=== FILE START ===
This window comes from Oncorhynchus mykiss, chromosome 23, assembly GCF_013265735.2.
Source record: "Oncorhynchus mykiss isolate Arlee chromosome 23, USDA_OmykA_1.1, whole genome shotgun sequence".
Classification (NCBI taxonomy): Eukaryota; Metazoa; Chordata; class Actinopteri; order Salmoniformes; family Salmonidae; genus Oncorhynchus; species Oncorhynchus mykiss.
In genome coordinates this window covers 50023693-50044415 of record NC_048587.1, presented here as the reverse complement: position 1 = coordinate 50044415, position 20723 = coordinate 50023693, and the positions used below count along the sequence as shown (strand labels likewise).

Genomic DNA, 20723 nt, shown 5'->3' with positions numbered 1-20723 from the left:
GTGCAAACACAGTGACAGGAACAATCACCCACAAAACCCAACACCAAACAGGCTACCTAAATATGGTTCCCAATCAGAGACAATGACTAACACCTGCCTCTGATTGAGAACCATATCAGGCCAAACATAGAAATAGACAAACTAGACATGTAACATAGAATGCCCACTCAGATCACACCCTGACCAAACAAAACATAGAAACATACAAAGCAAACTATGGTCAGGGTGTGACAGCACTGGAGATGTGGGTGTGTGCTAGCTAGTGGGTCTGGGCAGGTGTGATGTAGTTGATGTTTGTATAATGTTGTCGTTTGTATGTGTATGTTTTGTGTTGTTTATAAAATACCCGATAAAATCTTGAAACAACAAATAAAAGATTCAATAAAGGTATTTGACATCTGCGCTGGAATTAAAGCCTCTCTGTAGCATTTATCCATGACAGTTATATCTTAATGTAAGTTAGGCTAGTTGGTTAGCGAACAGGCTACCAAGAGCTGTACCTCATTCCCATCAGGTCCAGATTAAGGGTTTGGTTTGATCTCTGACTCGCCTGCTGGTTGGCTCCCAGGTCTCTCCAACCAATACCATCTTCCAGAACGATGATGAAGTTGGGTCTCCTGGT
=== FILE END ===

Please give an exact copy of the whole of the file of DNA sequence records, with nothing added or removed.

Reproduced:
This window comes from Oncorhynchus mykiss, chromosome 23, assembly GCF_013265735.2.
Source record: "Oncorhynchus mykiss isolate Arlee chromosome 23, USDA_OmykA_1.1, whole genome shotgun sequence".
Classification (NCBI taxonomy): Eukaryota; Metazoa; Chordata; class Actinopteri; order Salmoniformes; family Salmonidae; genus Oncorhynchus; species Oncorhynchus mykiss.
In genome coordinates this window covers 50023693-50044415 of record NC_048587.1, presented here as the reverse complement: position 1 = coordinate 50044415, position 20723 = coordinate 50023693, and the positions used below count along the sequence as shown (strand labels likewise).

Genomic DNA, 20723 nt, shown 5'->3' with positions numbered 1-20723 from the left:
GTGCAAACACAGTGACAGGAACAATCACCCACAAAACCCAACACCAAACAGGCTACCTAAATATGGTTCCCAATCAGAGACAATGACTAACACCTGCCTCTGATTGAGAACCATATCAGGCCAAACATAGAAATAGACAAACTAGACATGTAACATAGAATGCCCACTCAGATCACACCCTGACCAAACAAAACATAGAAACATACAAAGCAAACTATGGTCAGGGTGTGACAGCACTGGAGATGTGGGTGTGTGCTAGCTAGTGGGTCTGGGCAGGTGTGATGTAGTTGATGTTTGTATAATGTTGTCGTTTGTATGTGTATGTTTTGTGTTGTTTATAAAATACCCGATAAAATCTTGAAACAACAAATAAAAGATTCAATAAAGGTATTTGACATCTGCGCTGGAATTAAAGCCTCTCTGTAGCATTTATCCATGACAGTTATATCTTAATGTAAGTTAGGCTAGTTGGTTAGCGAACAGGCTACCAAGAGCTGTACCTCATTCCCATCAGGTCCAGATTAAGGGTTTGGTTTGATCTCTGACTCGCCTGCTGGTTGGCTCCCAGGTCTCTCCAACCAATACCATCTTCCAGAACGATGATGAAGTTGGGTCTCCTGGT